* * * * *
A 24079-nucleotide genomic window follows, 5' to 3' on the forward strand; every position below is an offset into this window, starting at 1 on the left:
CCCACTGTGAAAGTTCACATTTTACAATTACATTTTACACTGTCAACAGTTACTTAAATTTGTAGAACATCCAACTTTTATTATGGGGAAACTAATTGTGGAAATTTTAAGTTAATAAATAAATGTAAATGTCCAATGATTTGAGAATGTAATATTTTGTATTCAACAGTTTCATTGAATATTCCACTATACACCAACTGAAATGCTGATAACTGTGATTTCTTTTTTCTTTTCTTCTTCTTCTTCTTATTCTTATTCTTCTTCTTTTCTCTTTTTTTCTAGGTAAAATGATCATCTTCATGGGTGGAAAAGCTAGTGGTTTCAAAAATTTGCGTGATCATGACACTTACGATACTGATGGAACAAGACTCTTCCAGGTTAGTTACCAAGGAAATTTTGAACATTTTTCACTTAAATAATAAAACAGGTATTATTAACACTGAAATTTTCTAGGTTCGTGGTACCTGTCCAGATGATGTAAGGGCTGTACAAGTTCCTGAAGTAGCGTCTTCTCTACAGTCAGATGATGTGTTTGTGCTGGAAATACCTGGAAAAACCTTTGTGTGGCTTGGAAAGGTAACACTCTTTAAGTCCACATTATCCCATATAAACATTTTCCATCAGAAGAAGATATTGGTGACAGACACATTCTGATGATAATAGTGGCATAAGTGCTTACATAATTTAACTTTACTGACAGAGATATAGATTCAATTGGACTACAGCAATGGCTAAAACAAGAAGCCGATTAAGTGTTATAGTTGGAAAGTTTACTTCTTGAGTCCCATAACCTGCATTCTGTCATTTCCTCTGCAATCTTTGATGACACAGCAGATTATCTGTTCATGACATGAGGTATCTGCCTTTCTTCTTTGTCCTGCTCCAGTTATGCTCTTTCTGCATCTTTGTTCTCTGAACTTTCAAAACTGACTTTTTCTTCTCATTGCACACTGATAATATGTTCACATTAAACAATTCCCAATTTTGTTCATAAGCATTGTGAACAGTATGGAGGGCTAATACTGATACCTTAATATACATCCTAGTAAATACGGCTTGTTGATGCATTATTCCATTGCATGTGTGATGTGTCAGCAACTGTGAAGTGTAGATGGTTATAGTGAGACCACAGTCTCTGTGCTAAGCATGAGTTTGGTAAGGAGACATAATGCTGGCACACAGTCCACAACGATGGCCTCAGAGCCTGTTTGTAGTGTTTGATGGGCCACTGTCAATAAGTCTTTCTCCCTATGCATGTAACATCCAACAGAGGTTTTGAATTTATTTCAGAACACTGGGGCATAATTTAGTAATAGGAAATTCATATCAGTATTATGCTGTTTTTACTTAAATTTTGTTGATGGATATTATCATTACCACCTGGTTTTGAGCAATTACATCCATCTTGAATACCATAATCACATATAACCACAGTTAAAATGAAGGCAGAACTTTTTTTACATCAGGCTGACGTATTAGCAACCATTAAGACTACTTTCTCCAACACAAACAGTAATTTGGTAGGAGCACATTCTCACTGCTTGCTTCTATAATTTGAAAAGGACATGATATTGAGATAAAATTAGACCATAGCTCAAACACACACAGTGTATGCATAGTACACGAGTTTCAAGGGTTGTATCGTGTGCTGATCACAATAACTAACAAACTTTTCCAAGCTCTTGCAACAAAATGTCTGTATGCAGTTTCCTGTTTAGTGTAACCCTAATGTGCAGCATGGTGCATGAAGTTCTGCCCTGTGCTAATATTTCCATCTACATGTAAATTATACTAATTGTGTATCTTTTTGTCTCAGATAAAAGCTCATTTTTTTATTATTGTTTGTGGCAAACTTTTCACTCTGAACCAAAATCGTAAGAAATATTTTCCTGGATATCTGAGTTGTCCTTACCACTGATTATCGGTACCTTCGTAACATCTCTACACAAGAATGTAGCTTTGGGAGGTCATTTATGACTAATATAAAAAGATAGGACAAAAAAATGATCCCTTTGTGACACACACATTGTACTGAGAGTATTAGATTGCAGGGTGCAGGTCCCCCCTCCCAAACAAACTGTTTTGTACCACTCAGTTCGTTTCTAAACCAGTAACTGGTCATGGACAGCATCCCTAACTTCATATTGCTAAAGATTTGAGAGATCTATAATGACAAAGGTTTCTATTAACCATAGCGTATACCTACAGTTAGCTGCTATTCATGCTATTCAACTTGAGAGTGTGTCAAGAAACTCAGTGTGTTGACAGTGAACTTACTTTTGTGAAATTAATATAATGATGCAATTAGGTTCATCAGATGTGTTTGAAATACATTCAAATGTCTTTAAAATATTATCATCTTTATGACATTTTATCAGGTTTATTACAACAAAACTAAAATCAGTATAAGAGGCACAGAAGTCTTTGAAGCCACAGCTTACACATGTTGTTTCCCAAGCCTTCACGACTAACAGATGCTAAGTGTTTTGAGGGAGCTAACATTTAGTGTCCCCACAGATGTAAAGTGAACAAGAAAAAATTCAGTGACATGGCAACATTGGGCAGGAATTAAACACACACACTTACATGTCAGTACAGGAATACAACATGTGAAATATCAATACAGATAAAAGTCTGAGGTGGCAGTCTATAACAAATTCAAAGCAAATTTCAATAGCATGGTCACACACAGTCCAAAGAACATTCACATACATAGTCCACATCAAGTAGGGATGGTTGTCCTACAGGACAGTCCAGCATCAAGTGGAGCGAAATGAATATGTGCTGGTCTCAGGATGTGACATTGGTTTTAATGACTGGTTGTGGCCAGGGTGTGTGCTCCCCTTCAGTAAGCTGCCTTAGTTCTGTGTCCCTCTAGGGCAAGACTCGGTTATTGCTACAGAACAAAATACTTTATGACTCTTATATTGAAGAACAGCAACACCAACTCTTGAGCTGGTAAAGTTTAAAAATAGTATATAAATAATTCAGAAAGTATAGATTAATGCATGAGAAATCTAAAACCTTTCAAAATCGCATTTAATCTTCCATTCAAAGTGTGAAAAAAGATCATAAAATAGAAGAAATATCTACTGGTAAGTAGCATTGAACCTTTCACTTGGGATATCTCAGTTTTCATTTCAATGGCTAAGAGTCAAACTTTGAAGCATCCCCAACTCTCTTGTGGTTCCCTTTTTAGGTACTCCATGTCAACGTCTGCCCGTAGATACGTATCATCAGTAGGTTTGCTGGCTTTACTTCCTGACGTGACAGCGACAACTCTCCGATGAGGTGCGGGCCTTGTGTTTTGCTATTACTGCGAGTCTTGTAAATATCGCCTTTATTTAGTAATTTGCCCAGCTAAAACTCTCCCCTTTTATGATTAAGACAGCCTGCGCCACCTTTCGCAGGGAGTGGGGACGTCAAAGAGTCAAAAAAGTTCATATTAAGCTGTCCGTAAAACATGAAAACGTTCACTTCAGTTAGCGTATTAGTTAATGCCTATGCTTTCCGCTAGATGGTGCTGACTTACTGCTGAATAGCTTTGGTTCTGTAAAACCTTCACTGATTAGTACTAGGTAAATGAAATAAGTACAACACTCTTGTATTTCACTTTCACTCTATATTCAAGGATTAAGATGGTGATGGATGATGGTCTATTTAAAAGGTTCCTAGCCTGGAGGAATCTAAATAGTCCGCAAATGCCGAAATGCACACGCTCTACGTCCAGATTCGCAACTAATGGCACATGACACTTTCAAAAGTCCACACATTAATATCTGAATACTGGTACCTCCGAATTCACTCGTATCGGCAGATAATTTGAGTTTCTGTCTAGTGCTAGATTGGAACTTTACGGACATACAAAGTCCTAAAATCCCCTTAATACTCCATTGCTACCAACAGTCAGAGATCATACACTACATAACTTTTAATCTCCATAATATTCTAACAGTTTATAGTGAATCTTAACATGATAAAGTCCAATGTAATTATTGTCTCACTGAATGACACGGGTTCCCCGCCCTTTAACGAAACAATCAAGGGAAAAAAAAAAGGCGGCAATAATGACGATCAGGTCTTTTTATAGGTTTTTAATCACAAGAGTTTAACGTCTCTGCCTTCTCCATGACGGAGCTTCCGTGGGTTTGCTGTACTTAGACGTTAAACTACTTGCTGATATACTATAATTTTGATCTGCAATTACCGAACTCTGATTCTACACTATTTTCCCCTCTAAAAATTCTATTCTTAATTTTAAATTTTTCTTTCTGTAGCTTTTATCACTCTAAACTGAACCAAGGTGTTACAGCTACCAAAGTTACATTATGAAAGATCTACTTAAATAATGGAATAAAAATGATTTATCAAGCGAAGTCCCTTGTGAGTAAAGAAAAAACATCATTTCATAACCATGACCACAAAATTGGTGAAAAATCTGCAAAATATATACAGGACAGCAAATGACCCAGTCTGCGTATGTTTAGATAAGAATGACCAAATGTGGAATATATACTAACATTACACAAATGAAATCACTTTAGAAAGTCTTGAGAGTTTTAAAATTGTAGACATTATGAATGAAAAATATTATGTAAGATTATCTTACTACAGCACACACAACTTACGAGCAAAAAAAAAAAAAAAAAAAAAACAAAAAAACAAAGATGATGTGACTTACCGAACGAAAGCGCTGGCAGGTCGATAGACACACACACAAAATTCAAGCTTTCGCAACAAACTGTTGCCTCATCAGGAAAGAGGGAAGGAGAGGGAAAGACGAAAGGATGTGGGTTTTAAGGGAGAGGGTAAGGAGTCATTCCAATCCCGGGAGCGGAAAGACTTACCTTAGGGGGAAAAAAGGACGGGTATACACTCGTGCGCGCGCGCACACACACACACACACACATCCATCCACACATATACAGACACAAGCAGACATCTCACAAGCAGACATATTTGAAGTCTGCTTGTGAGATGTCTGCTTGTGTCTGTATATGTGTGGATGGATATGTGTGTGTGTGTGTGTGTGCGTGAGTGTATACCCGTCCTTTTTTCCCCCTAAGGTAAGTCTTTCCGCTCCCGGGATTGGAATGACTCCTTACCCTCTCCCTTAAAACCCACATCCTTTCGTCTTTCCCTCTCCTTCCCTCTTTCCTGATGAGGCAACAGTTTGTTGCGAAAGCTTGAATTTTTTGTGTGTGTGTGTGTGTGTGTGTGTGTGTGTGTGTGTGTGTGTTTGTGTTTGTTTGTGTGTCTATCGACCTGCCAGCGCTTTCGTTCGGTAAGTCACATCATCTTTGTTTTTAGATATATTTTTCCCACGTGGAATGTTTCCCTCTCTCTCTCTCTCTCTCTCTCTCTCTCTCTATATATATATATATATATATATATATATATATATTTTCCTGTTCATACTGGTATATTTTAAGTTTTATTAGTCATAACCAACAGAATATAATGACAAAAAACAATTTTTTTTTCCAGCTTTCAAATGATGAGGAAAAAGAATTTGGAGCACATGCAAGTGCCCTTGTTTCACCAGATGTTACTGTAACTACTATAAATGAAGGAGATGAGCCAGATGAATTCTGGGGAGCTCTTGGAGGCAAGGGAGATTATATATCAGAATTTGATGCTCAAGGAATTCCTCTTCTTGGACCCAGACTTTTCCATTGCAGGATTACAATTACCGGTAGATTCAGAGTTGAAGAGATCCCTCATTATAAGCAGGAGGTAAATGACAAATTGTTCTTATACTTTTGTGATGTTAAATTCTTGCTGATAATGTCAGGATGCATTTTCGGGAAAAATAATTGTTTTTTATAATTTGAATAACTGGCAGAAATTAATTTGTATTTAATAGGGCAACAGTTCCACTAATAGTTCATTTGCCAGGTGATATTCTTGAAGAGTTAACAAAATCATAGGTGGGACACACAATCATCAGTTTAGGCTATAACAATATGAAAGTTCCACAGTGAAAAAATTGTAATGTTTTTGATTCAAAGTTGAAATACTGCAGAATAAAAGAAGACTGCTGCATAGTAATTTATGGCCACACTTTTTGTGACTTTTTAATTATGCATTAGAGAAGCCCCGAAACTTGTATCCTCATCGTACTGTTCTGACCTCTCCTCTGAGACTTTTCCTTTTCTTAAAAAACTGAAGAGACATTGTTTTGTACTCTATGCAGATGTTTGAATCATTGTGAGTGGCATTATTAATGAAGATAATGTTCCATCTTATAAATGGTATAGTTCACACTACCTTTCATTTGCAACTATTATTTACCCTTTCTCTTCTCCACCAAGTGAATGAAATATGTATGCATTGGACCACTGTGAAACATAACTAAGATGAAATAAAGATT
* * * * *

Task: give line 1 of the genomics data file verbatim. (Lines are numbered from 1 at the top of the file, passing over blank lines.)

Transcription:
A 24079-nucleotide genomic window follows, 5' to 3' on the forward strand; every position below is an offset into this window, starting at 1 on the left: